One of the world's biggest floating solar farms is located in Singapore in the Straits of Johor off Woodlands.
It comprises 13,312 panels, 40 inverters and more than 30,000 floats.
The solar farm is equipped with electrical panels, control systems and a 22 kilovolttransformer.
The energy it harvests is capable of potentially offsetting 4,258 tonnes of carbon dioxide per year -- equivalent to the greenhouse gas emissions from more than 900 passenger vehicles a year.
In geek terms: The 5MW-peak system installation is expected to produce an estimated 6 million kilowatt hours of energy per year.
Sunlight all year long
The subsea cable transmits the generated power from the solar farm to the national grid.
Singapore is located in a prime equatorial location for harvesting energy from the sun consistently all year long.
The sun delivers more energy to Earth in one hour than humanity consumes over the course of a year.
Sunseap Group said on March 23 it took close to a year to set up the solar farm in sea water given the restrictions during the Covid-19 lockdown.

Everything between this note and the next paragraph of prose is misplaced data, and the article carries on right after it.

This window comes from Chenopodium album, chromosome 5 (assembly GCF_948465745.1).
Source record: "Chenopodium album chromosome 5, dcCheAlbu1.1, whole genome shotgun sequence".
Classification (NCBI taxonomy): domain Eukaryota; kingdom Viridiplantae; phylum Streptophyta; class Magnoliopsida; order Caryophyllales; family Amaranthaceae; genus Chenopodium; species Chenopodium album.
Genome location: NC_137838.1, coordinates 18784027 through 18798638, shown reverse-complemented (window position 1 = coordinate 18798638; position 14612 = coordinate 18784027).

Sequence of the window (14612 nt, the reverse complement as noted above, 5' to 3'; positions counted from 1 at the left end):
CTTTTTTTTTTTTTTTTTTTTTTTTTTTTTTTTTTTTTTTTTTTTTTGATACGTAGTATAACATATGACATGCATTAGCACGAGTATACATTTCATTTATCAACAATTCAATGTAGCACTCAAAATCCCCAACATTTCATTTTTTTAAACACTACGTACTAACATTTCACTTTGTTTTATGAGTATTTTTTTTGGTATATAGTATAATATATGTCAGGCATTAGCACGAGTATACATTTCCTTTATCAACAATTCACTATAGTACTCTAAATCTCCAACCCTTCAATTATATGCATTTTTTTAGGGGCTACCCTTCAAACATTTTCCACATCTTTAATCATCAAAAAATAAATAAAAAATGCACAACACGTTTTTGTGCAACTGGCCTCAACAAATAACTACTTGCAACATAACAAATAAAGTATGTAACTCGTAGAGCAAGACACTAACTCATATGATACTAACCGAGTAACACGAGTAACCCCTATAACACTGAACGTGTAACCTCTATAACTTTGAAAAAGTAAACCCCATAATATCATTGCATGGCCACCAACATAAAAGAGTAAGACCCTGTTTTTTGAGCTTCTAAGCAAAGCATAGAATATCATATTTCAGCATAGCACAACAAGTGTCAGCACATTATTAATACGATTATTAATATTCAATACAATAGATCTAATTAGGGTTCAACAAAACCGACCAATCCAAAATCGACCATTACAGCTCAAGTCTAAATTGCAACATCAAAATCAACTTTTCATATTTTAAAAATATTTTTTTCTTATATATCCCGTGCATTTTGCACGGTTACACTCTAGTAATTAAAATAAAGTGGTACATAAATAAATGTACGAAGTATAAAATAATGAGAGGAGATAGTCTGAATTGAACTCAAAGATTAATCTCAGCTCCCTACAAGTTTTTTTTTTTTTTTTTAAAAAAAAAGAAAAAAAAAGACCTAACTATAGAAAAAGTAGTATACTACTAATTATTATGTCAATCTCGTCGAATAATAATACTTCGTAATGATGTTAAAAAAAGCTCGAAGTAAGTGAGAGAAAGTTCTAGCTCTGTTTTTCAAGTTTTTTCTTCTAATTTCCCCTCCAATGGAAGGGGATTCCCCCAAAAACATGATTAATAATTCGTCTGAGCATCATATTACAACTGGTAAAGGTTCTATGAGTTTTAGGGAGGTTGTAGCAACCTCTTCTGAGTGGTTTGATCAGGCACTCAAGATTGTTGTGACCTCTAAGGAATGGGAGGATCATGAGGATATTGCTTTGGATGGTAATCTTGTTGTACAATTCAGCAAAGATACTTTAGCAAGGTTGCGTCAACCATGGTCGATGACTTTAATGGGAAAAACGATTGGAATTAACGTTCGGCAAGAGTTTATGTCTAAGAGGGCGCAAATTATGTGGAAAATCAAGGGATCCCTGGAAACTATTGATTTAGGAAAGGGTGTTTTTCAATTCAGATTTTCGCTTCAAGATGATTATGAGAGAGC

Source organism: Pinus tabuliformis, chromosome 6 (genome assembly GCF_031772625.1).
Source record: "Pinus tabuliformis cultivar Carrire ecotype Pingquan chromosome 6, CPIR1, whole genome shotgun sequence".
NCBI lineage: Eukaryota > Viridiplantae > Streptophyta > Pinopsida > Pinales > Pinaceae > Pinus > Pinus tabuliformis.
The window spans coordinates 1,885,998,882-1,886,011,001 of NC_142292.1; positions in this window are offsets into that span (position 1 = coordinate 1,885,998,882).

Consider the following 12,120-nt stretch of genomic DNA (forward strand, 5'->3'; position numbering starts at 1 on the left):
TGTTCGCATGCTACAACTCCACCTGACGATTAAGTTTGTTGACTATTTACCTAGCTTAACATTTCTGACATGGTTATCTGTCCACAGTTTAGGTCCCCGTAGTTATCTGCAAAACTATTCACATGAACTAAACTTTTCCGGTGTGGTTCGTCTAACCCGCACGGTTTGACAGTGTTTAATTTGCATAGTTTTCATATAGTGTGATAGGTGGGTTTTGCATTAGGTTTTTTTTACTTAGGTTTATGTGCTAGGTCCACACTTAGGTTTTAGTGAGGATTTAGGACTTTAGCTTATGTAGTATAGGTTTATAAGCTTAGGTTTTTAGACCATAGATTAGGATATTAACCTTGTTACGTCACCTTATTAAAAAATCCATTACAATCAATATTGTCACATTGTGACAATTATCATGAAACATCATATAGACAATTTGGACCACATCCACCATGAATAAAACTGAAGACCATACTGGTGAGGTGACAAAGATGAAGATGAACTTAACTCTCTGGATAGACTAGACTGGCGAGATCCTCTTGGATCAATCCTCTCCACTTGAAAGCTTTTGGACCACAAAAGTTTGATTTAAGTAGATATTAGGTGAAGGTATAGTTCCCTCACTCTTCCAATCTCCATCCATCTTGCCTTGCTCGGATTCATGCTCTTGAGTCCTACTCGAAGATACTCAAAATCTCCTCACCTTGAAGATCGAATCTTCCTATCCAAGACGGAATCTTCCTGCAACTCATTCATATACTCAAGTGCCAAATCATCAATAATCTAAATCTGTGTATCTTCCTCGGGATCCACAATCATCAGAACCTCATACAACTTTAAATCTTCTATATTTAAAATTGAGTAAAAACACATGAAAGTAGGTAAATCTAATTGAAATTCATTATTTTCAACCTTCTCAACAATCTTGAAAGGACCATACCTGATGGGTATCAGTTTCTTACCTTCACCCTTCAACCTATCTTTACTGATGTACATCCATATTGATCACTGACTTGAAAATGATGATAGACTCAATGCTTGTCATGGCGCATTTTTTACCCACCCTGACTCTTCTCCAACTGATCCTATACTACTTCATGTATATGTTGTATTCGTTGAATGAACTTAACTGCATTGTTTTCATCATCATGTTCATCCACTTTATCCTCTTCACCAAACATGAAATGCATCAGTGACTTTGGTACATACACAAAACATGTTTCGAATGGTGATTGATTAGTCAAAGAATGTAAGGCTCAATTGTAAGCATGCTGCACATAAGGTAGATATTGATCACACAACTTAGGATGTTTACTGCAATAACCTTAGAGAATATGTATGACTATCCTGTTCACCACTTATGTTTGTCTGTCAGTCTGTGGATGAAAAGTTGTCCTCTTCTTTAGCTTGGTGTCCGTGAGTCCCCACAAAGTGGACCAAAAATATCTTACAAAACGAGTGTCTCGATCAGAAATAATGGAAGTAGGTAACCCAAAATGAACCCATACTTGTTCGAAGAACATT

The Covid-19 lockdown in 2020 meant that foreign workers hired by Sunseap's contractor were unable to leave their dormitories.
The project was also more challenging compared to other land-based or rooftop installations.
Marine expertise was also required for mooring installation and system design, Sunseap said.
This was due to the need to avoid shipping routes and the presence of barnacles, as well as the unpredictable nature of the open sea.
Significance of floating project
A sea-based floating system could prove the viability of tapping energy from the sun here and in the region.
The floating system can withstand changing weather conditions and keep steady the operational equipment on board.
There is even an air-conditioned second deck that also serves as a visitor centre and viewing gallery.
Singapore is committed to reducing carbon emissions intensity by 36 per cent by 2030 from 2005 levels.
Top photo via Sunseap Group